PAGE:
Congress is considering a series of proposals to raise the $7.25 federal minimum wage.
The “Fair Minimum Wage Act of 2012,” introduced by Rep. George Miller (D-CA), would raise the federal minimum wage by 35 percent to $9.80 and index it for inflation; The “Rebuild America Act,” introduced by Sen. Tom Harkin (D-IA) and Rep. Rosa DeLauro (D-CT), would raise the federal minimum wage by 35 percent to $9.80 and index it for inflation; and The “Catching Up to 1968 Act of 2012,” introduced by Rep. Jesse Jackson, Jr (D-IL), would raise the federal minimum wage by 38 percent to $10 an hour and index it for inflation.
All three bills would also set the minimum wage for employees who receive tip income to 70 percent of the full minimum—a greater than 200 percent increase.
EPI’s analysis of these proposals, based on Census Bureau data, finds that they would be poorly targeted to the low-income families they’re intended to help. This is consistent with a wide body of economic research finding that minimum wages are a poor way to reduce poverty, and also reduce employment opportunities among the least-skilled.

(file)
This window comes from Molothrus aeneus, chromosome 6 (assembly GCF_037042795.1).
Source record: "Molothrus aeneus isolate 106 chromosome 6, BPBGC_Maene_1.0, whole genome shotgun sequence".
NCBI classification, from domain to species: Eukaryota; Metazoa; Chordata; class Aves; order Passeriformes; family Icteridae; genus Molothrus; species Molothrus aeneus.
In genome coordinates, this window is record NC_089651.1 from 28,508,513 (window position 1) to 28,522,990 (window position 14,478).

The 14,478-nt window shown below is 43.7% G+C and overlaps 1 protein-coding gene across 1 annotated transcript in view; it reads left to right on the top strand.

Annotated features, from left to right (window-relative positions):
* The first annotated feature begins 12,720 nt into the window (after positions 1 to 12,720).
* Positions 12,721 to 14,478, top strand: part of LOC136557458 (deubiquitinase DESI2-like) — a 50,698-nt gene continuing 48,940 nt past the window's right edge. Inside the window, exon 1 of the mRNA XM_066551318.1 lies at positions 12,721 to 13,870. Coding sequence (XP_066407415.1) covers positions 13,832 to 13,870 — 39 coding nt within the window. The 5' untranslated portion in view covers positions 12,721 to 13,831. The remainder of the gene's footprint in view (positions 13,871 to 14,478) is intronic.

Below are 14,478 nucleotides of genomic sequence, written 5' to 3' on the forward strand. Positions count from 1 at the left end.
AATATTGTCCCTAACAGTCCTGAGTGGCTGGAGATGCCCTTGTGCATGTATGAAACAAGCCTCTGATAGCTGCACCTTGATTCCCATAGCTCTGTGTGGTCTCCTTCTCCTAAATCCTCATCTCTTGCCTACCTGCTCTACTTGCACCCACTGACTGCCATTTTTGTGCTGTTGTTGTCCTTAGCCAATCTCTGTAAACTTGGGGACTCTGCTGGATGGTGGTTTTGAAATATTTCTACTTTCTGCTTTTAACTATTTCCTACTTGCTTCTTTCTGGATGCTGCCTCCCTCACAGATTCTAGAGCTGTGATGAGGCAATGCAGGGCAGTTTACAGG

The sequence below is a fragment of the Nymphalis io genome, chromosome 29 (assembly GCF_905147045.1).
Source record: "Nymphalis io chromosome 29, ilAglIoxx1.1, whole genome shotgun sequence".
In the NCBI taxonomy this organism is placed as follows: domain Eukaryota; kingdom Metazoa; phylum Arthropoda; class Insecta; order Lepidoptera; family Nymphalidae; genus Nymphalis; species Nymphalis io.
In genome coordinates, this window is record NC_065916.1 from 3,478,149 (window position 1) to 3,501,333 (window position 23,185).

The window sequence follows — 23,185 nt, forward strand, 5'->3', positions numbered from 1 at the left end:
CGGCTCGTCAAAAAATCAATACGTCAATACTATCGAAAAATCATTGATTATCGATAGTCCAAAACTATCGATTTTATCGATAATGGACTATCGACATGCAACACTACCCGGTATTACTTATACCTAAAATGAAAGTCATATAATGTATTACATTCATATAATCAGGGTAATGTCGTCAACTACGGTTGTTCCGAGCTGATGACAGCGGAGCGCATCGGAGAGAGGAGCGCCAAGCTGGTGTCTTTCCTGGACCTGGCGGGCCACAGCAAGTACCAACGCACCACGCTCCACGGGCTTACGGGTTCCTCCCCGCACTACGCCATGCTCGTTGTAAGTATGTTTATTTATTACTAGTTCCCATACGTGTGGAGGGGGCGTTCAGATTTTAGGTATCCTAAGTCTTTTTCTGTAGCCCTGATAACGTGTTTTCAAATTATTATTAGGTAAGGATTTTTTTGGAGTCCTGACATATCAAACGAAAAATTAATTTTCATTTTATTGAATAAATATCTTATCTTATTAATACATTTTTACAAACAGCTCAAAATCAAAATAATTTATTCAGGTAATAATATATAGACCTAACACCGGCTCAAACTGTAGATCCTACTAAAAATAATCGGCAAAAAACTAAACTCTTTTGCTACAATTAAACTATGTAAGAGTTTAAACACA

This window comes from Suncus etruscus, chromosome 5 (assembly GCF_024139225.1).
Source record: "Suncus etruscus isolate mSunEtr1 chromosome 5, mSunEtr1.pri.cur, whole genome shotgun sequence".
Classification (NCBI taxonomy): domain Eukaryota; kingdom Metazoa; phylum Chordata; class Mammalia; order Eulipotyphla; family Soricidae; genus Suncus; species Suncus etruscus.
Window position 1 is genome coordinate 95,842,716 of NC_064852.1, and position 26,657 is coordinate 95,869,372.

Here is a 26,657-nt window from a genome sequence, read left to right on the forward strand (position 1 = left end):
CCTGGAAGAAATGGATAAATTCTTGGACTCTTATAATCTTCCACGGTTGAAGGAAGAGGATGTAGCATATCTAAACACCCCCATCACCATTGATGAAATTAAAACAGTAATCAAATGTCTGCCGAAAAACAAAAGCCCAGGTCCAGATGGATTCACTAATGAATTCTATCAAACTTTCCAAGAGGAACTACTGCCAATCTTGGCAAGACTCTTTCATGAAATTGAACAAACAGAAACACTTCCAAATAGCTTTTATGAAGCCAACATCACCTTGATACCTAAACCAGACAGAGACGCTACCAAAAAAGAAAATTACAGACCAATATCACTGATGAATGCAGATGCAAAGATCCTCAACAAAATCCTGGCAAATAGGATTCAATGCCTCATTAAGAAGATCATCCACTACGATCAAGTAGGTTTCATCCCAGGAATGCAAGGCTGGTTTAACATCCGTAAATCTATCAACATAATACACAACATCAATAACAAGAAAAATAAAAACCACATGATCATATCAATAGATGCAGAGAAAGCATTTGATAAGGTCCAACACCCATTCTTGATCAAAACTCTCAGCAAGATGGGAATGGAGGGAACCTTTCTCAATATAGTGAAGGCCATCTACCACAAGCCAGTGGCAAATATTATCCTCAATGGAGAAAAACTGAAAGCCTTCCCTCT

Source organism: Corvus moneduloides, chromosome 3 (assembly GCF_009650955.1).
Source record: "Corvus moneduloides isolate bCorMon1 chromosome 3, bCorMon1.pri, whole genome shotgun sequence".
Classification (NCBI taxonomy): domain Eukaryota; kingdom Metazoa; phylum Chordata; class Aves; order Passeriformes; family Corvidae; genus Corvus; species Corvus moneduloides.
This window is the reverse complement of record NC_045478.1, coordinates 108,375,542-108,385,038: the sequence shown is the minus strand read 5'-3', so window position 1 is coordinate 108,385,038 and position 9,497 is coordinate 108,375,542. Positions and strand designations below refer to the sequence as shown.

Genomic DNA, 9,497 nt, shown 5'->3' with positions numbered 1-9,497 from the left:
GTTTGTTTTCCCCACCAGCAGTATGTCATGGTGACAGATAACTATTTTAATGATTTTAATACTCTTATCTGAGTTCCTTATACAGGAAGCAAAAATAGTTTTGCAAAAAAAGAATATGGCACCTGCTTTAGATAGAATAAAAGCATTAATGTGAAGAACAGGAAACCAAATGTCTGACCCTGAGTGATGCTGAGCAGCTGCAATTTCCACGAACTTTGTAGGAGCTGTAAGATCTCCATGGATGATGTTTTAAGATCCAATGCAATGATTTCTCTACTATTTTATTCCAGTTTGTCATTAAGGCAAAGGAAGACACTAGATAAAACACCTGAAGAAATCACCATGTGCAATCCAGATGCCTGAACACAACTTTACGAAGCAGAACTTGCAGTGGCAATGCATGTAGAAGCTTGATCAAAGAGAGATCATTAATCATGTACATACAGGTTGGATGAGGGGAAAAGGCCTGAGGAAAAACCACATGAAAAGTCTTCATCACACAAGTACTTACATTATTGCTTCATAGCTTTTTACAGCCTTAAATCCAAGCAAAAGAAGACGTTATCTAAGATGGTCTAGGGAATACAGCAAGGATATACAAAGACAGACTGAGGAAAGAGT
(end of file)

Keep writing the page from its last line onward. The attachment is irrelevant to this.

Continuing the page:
Among the key findings:
- The average family income of a beneficiary of a wage hike to $9.80 is $50,662—well above the $15,080 year-round income figure cited by proponents of wage hikes.
- Well over half—nearly 57 percent—of the beneficiaries of a $9.80 minimum wage are either living at home with family, or have a spouse who also works. Less than 10 percent are single parents with children.
- Beneficiaries of a $9.80 minimum wage tend to be young—41.5 percent of those directly affected are age 25 or under.